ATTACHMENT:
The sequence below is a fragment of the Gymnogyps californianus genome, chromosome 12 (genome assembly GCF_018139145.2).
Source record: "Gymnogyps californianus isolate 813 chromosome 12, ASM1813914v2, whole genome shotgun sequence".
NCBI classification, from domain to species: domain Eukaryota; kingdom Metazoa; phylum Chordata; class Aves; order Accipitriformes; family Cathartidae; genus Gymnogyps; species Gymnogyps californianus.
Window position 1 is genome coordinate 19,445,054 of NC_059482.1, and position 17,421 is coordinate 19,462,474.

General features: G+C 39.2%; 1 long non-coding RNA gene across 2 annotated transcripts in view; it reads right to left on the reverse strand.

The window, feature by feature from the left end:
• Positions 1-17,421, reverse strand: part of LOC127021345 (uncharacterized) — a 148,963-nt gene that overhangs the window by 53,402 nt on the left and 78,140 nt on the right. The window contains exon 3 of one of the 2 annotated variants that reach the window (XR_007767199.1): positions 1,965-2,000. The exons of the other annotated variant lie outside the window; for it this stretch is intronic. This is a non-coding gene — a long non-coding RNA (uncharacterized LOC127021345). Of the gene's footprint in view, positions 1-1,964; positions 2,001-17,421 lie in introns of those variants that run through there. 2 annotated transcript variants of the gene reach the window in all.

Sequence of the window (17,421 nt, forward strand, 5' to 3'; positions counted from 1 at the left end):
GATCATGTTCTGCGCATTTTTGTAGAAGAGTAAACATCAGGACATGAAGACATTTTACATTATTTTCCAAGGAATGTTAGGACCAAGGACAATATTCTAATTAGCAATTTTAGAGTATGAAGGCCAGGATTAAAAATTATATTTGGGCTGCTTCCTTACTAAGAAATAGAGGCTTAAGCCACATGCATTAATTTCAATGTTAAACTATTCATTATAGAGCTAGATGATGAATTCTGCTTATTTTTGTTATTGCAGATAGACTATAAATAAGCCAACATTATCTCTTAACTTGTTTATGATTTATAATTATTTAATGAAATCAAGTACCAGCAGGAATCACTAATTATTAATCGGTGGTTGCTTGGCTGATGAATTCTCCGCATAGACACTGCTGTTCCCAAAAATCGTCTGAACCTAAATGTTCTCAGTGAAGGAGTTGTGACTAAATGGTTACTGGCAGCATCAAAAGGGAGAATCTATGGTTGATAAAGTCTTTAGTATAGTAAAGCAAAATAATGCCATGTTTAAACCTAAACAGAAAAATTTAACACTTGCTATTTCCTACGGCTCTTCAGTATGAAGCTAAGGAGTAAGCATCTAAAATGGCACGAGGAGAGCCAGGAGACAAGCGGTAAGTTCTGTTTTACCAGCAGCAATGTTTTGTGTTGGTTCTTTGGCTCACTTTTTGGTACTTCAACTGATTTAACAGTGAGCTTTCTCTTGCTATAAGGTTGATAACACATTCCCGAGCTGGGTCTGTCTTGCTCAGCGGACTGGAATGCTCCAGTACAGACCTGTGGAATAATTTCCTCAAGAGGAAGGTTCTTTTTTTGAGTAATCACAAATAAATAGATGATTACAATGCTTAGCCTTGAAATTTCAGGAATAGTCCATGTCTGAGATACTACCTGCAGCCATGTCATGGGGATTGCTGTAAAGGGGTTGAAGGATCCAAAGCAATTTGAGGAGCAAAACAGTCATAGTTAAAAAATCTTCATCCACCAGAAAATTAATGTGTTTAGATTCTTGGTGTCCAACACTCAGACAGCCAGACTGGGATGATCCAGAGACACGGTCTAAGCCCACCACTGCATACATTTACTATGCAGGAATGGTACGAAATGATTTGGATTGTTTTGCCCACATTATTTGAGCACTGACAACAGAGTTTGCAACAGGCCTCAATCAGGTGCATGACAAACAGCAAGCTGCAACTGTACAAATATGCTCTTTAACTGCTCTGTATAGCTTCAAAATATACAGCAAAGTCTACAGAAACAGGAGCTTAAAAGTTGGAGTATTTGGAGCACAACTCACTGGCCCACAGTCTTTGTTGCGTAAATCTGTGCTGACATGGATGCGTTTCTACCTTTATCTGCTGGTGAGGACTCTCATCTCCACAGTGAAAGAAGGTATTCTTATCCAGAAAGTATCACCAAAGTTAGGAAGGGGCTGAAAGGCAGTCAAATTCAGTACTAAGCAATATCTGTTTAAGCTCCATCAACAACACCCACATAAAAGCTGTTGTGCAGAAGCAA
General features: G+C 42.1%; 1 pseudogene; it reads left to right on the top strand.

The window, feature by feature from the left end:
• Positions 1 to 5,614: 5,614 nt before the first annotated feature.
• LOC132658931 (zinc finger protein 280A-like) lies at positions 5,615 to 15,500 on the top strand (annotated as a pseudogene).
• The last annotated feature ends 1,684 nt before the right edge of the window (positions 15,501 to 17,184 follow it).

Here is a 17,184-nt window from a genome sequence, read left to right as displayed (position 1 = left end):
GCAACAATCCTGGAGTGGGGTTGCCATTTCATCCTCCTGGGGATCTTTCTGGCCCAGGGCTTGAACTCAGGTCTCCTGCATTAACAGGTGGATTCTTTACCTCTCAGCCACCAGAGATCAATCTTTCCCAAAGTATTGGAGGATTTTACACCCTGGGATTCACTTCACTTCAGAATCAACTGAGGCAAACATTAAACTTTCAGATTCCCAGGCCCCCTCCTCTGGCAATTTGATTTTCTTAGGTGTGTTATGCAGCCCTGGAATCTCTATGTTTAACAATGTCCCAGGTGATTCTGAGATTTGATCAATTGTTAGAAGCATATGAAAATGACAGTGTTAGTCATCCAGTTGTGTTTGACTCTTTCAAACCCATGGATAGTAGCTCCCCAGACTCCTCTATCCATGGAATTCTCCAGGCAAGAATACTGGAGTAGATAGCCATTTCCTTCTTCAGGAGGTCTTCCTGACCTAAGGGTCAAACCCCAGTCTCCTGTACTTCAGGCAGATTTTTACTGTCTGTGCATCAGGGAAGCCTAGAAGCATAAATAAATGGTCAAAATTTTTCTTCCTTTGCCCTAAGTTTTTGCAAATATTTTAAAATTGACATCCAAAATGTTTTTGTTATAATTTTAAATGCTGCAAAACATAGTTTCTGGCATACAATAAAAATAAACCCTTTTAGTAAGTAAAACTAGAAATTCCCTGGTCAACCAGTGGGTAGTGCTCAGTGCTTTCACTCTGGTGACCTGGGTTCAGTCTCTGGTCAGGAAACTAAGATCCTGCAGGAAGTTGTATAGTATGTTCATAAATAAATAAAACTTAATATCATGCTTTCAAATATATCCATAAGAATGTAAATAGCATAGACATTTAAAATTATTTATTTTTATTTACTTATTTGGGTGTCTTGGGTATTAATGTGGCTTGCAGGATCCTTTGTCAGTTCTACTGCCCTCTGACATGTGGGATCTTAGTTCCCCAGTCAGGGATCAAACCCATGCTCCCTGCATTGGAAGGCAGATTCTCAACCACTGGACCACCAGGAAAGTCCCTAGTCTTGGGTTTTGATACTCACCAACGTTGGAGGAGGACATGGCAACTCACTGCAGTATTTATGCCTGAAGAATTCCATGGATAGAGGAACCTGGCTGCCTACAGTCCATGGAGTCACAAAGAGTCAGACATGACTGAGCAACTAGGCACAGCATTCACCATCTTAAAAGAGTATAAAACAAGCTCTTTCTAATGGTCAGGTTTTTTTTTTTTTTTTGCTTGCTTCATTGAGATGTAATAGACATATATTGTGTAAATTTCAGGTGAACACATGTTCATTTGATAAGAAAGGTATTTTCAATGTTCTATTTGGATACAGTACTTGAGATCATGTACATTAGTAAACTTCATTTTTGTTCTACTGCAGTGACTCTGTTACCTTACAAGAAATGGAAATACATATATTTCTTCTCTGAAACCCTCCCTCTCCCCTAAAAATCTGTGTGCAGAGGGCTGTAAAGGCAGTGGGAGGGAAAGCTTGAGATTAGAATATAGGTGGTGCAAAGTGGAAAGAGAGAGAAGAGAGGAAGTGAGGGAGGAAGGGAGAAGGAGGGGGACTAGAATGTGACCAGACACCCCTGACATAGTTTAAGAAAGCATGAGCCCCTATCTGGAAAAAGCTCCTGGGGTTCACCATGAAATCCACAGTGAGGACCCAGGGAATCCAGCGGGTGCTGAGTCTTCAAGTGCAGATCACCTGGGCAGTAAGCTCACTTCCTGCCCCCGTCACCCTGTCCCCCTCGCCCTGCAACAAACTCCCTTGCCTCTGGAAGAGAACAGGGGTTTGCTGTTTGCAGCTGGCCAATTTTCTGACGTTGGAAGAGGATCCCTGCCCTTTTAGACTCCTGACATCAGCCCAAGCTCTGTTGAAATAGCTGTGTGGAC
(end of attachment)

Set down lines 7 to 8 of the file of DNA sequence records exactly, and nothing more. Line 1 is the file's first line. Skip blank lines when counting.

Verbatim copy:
• Positions 1-17,421, reverse strand: part of LOC127021345 (uncharacterized) — a 148,963-nt gene that overhangs the window by 53,402 nt on the left and 78,140 nt on the right. The window contains exon 3 of one of the 2 annotated variants that reach the window (XR_007767199.1): positions 1,965-2,000. The exons of the other annotated variant lie outside the window; for it this stretch is intronic. This is a non-coding gene — a long non-coding RNA (uncharacterized LOC127021345). Of the gene's footprint in view, positions 1-1,964; positions 2,001-17,421 lie in introns of those variants that run through there. 2 annotated transcript variants of the gene reach the window in all.

Sequence of the window (17,421 nt, forward strand, 5' to 3'; positions counted from 1 at the left end):